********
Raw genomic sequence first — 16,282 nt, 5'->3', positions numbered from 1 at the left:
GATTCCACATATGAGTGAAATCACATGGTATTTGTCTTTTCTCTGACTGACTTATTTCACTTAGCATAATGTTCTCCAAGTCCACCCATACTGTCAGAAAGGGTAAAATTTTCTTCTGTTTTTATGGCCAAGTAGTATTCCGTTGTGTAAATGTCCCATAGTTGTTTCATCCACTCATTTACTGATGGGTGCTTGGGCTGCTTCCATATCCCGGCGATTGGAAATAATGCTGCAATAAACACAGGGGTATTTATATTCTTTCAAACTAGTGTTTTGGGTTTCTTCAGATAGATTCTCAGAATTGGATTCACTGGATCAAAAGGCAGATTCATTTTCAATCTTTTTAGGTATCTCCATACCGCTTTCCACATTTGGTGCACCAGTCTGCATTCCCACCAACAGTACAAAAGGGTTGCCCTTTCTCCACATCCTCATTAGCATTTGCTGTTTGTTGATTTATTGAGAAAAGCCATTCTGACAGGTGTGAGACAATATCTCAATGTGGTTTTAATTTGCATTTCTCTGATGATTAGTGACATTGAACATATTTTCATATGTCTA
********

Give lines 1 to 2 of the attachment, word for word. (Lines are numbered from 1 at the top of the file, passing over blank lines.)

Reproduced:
Raw genomic sequence first — 16,282 nt, 5'->3', positions numbered from 1 at the left:
GATTCCACATATGAGTGAAATCACATGGTATTTGTCTTTTCTCTGACTGACTTATTTCACTTAGCATAATGTTCTCCAAGTCCACCCATACTGTCAGAAAGGGTAAAATTTTCTTCTGTTTTTATGGCCAAGTAGTATTCCGTTGTGTAAATGTCCCATAGTTGTTTCATCCACTCATTTACTGATGGGTGCTTGGGCTGCTTCCATATCCCGGCGATTGGAAATAATGCTGCAATAAACACAGGGGTATTTATATTCTTTCAAACTAGTGTTTTGGGTTTCTTCAGATAGATTCTCAGAATTGGATTCACTGGATCAAAAGGCAGATTCATTTTCAATCTTTTTAGGTATCTCCATACCGCTTTCCACATTTGGTGCACCAGTCTGCATTCCCACCAACAGTACAAAAGGGTTGCCCTTTCTCCACATCCTCATTAGCATTTGCTGTTTGTTGATTTATTGAGAAAAGCCATTCTGACAGGTGTGAGACAATATCTCAATGTGGTTTTAATTTGCATTTCTCTGATGATTAGTGACATTGAACATATTTTCATATGTCTA